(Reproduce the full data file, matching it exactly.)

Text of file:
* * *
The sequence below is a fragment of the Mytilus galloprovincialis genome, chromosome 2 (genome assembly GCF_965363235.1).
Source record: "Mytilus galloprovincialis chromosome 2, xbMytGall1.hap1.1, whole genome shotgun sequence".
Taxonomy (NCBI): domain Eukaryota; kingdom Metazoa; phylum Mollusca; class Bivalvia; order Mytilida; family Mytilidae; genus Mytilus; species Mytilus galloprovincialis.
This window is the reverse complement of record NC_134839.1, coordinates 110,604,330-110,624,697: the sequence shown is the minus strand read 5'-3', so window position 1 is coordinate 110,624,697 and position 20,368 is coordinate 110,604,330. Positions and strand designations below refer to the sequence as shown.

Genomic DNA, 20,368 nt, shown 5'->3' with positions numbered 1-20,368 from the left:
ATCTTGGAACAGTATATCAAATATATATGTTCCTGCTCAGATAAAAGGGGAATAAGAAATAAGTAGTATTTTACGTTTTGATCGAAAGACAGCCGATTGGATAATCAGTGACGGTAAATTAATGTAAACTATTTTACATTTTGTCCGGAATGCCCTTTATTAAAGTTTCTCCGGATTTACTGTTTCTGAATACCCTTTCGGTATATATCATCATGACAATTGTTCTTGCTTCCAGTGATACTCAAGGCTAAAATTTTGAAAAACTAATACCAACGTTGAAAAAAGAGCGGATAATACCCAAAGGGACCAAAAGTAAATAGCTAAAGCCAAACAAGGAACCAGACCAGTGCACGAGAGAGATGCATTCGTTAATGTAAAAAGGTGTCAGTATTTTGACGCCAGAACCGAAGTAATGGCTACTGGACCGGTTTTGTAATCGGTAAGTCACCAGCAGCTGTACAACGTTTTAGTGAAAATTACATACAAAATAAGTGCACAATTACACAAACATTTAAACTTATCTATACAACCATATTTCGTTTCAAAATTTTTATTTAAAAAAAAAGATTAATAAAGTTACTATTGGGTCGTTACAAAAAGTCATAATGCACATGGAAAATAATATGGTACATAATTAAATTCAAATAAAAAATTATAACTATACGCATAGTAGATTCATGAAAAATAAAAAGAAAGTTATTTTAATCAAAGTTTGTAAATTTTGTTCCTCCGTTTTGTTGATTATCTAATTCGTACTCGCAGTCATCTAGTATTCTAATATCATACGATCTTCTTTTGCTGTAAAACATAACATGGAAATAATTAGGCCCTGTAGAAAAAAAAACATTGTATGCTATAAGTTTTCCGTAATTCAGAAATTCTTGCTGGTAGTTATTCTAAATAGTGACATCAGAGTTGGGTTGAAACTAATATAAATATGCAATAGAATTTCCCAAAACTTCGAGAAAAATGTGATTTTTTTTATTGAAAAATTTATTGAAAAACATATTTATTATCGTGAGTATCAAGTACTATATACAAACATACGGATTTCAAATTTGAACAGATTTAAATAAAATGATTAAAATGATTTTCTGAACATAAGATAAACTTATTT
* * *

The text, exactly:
The sequence below is a fragment of the Mytilus galloprovincialis genome, chromosome 2 (genome assembly GCF_965363235.1).
Source record: "Mytilus galloprovincialis chromosome 2, xbMytGall1.hap1.1, whole genome shotgun sequence".
Taxonomy (NCBI): domain Eukaryota; kingdom Metazoa; phylum Mollusca; class Bivalvia; order Mytilida; family Mytilidae; genus Mytilus; species Mytilus galloprovincialis.
This window is the reverse complement of record NC_134839.1, coordinates 110,604,330-110,624,697: the sequence shown is the minus strand read 5'-3', so window position 1 is coordinate 110,624,697 and position 20,368 is coordinate 110,604,330. Positions and strand designations below refer to the sequence as shown.

Genomic DNA, 20,368 nt, shown 5'->3' with positions numbered 1-20,368 from the left:
ATCTTGGAACAGTATATCAAATATATATGTTCCTGCTCAGATAAAAGGGGAATAAGAAATAAGTAGTATTTTACGTTTTGATCGAAAGACAGCCGATTGGATAATCAGTGACGGTAAATTAATGTAAACTATTTTACATTTTGTCCGGAATGCCCTTTATTAAAGTTTCTCCGGATTTACTGTTTCTGAATACCCTTTCGGTATATATCATCATGACAATTGTTCTTGCTTCCAGTGATACTCAAGGCTAAAATTTTGAAAAACTAATACCAACGTTGAAAAAAGAGCGGATAATACCCAAAGGGACCAAAAGTAAATAGCTAAAGCCAAACAAGGAACCAGACCAGTGCACGAGAGAGATGCATTCGTTAATGTAAAAAGGTGTCAGTATTTTGACGCCAGAACCGAAGTAATGGCTACTGGACCGGTTTTGTAATCGGTAAGTCACCAGCAGCTGTACAACGTTTTAGTGAAAATTACATACAAAATAAGTGCACAATTACACAAACATTTAAACTTATCTATACAACCATATTTCGTTTCAAAATTTTTATTTAAAAAAAAAGATTAATAAAGTTACTATTGGGTCGTTACAAAAAGTCATAATGCACATGGAAAATAATATGGTACATAATTAAATTCAAATAAAAAATTATAACTATACGCATAGTAGATTCATGAAAAATAAAAAGAAAGTTATTTTAATCAAAGTTTGTAAATTTTGTTCCTCCGTTTTGTTGATTATCTAATTCGTACTCGCAGTCATCTAGTATTCTAATATCATACGATCTTCTTTTGCTGTAAAACATAACATGGAAATAATTAGGCCCTGTAGAAAAAAAAACATTGTATGCTATAAGTTTTCCGTAATTCAGAAATTCTTGCTGGTAGTTATTCTAAATAGTGACATCAGAGTTGGGTTGAAACTAATATAAATATGCAATAGAATTTCCCAAAACTTCGAGAAAAATGTGATTTTTTTTATTGAAAAATTTATTGAAAAACATATTTATTATCGTGAGTATCAAGTACTATATACAAACATACGGATTTCAAATTTGAACAGATTTAAATAAAATGATTAAAATGATTTTCTGAACATAAGATAAACTTATTT